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ST. PAUL CRUCIFIED WITH CHRIST.


Many people are perplexed to understand the exhortation to give up self to Christ and to have no will of their own. We are so created that we must regard our own welfare. Self-love is implanted in our natures. If it would be destroyed, there would be nothing to which God or man could appeal. Neither threatening nor promise would move such a soul. Moreover, self-love has the approval of Christ in his epitome of the moral law. He makes it the measure of our love to our neighbor — "Love thy neighbor as thyself." But selfishness differs from self-love in this, that self is exalted into the supreme law of action. The well-being of others. and the will of God. are not regarded. This is the self that is to be crucified. Says St. Paul, "I am crucified with Christ, but it is no longer I that live, but Christ liveth in me" — Gal. 2:20 — as punctuated by Alford. The former ego of selfishness has met with violent death, having been nailed to the cross, and Christ has taken the supreme place in the soul. The very fact that this death was violent implies that it was instantaneous, a very sharply defined transition in St. Paul's consciousness. There is some one last rallying point of selfishness, a last ditch in which the evil ego intrenches itself. It may be some very trifling thing that is to be exempted from the dominion of Christ, some preference, some indulgence, some humiliating duty some association to be broken, some adornment to be discarded. "Reign. Jesus. over all but this," is the real language of that unyielding heart. This trifle, held fast, has been the bar which has kept thousands out of that harmony with the divine will which precedes the fullness of the Spirit.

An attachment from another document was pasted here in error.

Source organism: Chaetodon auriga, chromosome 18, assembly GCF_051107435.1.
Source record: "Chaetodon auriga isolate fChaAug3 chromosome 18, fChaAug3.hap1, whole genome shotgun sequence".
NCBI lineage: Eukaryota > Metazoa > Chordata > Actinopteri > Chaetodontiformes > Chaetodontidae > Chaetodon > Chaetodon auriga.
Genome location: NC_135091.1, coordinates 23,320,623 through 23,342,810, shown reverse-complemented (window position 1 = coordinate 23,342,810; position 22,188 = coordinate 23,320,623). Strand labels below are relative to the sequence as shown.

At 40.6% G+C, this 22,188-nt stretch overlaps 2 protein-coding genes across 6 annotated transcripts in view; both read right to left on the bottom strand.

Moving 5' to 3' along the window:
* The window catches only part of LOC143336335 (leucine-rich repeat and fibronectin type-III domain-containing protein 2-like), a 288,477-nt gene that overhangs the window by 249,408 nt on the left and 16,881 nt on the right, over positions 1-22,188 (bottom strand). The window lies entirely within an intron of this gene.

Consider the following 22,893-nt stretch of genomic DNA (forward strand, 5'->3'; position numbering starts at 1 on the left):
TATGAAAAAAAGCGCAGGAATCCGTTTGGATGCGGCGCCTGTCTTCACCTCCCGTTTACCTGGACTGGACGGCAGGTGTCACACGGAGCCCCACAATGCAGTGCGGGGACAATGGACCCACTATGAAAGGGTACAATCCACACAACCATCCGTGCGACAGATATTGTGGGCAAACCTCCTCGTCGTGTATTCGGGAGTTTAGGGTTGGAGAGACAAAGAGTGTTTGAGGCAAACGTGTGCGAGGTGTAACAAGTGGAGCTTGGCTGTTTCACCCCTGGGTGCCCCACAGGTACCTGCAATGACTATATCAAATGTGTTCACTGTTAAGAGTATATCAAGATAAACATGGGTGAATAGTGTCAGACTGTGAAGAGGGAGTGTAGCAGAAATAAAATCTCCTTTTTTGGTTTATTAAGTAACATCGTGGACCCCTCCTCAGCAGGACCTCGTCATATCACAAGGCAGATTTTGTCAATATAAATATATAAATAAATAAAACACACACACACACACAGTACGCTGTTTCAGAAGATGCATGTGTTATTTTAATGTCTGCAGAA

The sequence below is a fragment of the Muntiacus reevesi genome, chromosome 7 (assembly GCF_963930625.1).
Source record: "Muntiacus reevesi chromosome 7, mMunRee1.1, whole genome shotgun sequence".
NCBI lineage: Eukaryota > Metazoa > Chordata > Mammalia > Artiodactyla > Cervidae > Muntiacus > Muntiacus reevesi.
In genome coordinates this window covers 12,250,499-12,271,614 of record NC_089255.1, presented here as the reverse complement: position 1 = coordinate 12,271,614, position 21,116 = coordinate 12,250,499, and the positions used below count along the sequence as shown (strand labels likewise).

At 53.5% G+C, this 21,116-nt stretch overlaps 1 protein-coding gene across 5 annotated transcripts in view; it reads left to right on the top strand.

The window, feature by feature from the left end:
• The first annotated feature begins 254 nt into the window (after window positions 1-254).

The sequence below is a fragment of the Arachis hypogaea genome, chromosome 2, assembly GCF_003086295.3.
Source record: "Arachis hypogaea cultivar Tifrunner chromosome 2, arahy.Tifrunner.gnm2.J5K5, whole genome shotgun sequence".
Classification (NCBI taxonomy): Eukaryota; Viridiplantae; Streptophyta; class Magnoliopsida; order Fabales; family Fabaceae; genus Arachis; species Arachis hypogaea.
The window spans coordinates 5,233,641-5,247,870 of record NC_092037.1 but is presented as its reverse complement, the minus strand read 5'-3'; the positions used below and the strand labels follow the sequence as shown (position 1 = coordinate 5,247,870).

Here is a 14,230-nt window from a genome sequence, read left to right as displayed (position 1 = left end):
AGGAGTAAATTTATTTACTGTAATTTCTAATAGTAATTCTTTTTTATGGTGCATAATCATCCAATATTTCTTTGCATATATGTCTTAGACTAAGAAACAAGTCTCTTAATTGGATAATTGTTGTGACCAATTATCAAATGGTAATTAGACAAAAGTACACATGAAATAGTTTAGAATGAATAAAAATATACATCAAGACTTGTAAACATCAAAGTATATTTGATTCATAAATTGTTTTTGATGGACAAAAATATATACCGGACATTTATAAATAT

But when this last intrenchment of self-will has been surrendered to Christ, he is not long in taking possession. The fullness, as well as the immediateness, depends on the faith of the soul in the divine promise. For there is a difference between the subjugation of the rebel and his reconstruction in loyal citizenship, between the death of sin and the fullness of the Christ-life. But the great distinctive and god-like feature of man is his free will. The memorable event, the pivotal point on which destiny, heaven, or hell hinges, is the hour of intense spiritual illumination, conviction of sin, when sin is deliberately chosen — "evil, be thou my good" — or voluntarily rejected. Submission to Christ is an act of faith. It could not be possible without confidence in his veracity and goodness. Hence, justification and emergence into "the higher life" frequently take place when the only preceding act which impressed itself on the memory was not an act of faith, but of surrender, which is grounded on trust as its indispensable condition.